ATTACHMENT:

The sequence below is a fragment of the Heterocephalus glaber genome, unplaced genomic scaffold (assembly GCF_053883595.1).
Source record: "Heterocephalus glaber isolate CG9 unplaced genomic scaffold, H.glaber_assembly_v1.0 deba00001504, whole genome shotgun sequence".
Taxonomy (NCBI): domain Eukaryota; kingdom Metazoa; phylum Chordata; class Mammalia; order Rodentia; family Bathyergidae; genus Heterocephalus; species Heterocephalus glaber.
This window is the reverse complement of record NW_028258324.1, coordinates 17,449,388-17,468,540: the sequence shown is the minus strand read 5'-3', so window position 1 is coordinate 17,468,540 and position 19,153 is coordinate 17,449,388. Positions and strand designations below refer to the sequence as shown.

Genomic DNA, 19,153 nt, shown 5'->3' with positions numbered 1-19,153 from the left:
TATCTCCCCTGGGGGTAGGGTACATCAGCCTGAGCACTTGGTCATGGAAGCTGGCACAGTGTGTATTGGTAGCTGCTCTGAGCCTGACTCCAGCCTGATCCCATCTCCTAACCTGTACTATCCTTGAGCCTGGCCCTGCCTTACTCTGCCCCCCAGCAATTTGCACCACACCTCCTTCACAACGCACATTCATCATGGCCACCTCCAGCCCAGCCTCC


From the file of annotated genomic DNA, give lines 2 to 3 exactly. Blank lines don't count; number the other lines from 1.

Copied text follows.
Source record: "Heterocephalus glaber isolate CG9 unplaced genomic scaffold, H.glaber_assembly_v1.0 deba00001504, whole genome shotgun sequence".
Taxonomy (NCBI): domain Eukaryota; kingdom Metazoa; phylum Chordata; class Mammalia; order Rodentia; family Bathyergidae; genus Heterocephalus; species Heterocephalus glaber.